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of the giddy and the vain; but it must sink them in the esteem of all the wise. It renders them strangers to themselves; and useless, if not pernicious, to the world. They lose every manly principle. Their minds become relaxed and effeminate. All that is great or respectable in the human character is buried under a mass of trifles and follies.

If some measures ought to be taken for rescuing the mind from this disgraceful levity; if some principles must be acquired, which may give more dignity and steadiness to conduct; where, I pray you, are these to be looked for? Not surely in the house of feasting, where every object flatters the senses and strengthens the seductions to which we are already prone; where the spirit of dissipation circulates from heart to heart; and the children of folly mutually admire and are admired. It is in the sober and serious house of mourning that the tide of vanity is made to turn, and a new direction given to the current of thought. When some affecting incident presents a strong discovery of the deceitfulness of all worldly joy, and rouses our sensibility to human woe; when we behold those with whom we had lately mingled in the house of feasting, sunk by some of the sudden vicissitudes of life into the vale of misery; or when, in sad silence, we stand by the friend whom we had loved as our own soul, stretched on the bed of death; then is the season when the world begins to appear in a new light; when the heart opens to virtuous sentiments, and is led into that train of reflection which ought to direct life. He who before knew not what it was to commune with his heart on any 'serious subject, now puts the

question to himself, For what purpose he was sent forth into this mortal, transitory state; what his fate is likely to be when it concludes; and what judgment he ought to form of those pleasures which amuse for a little, but which, he now sees, cannot save the heart from anguish in the evil day? Touched by the hand of thoughtful melancholy, that airy edifice of bliss, which fancy had raised up for him, vanishes away. He beholds in the place of it, the lonely and barren desert, in which, surrounded with many a disagreeable object, he is left musing upon himself. The time which he has misspent, and the faculties which he has misemployed, his foolish levity, and his criminal pursuits, all rise in painful prospect before him. That unknown state of existence into which, race after race, the children of men pass, strikes his mind with solemn awe. Is there no course by which he can retrieve his past errours? Is there no superiour power to which he can look up for aid? Is there no plan of conduct, which, if it exempt him not from sorrow, can at least procure him consolation amidst the distressful exigencies of life? Such meditations as these, suggested by the house of mourning, frequently produce a change on the whole character. They revive those sparks of goodness which were nigh being quite extinguished in the dissipated mind; and give rise to principles and conduct more rational in themselves, and more suitable to the human state.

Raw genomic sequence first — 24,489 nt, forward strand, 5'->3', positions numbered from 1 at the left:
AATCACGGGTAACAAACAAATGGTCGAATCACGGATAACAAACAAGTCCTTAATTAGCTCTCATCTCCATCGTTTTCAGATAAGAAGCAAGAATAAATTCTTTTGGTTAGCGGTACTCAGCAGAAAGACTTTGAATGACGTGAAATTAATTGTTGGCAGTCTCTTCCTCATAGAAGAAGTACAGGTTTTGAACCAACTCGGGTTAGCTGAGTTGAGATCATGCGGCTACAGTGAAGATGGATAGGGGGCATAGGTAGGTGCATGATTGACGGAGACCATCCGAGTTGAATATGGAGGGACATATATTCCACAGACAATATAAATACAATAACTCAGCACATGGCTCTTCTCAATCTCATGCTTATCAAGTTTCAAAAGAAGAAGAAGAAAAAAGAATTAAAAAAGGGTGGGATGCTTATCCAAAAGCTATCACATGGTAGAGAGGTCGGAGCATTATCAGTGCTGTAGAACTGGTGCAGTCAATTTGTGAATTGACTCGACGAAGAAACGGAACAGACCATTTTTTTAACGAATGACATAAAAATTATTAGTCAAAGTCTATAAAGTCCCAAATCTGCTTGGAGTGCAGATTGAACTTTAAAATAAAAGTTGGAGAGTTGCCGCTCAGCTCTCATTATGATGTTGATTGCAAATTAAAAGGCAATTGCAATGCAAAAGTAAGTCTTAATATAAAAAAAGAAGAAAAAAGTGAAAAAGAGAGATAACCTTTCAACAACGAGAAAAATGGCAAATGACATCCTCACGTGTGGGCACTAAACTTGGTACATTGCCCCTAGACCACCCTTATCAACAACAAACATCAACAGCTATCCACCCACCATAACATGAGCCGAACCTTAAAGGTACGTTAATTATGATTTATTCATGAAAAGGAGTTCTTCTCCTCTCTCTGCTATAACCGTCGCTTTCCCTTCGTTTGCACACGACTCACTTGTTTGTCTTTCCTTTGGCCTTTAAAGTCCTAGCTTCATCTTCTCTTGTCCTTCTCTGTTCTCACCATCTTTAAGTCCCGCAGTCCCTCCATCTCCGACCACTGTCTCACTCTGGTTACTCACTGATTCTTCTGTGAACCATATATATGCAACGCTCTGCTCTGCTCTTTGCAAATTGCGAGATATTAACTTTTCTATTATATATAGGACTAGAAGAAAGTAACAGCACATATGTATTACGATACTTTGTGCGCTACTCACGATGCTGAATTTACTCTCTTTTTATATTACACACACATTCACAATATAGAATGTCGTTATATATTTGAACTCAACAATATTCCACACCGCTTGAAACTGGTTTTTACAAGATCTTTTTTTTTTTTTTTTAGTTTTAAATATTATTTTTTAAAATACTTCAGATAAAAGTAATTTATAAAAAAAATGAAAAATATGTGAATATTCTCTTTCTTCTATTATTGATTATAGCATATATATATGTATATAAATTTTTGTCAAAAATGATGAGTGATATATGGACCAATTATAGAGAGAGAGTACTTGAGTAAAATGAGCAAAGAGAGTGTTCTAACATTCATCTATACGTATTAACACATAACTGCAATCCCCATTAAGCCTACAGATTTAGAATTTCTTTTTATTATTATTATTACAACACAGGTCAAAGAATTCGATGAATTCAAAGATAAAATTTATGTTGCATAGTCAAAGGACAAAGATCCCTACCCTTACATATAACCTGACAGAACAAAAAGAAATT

In the second place, Impressions of this nature not only produce moral seriousness but awaken sentiments of piety, and bring men into the sanctuary of Religion. One might, indeed, imagine that the blessings

of a prosperous condition would prove the most natural incitements to devotion; and that when men were happy in themselves, and saw nothing but happiness around them, they could not fail gratefully to acknowledge that God, who giveth them all things richly to enjoy. Yet such is their corruption, that they are never more ready to forget their benefactor, than when loaded with his benefits. The giver is concealed from their careless and inattentive view, by the cloud of his own gifts. When their life continues to flow in one smooth current unruffled by any griefs; when they neither receive in their own circumstances, nor allow themselves to receive from the circumstances of others, any admonitions of human instability; they not only become regardless of Providence, but are in hazard of contemning it. Glorying in their strength, and lifted up by the pride of life into supposed independence, that impious sentiment, if not uttered by the mouth, yet too often lurks in the hearts of many, during their flourishing periods, What is the Almighty that we should serve him? and what profit should we have, if we pray unto him?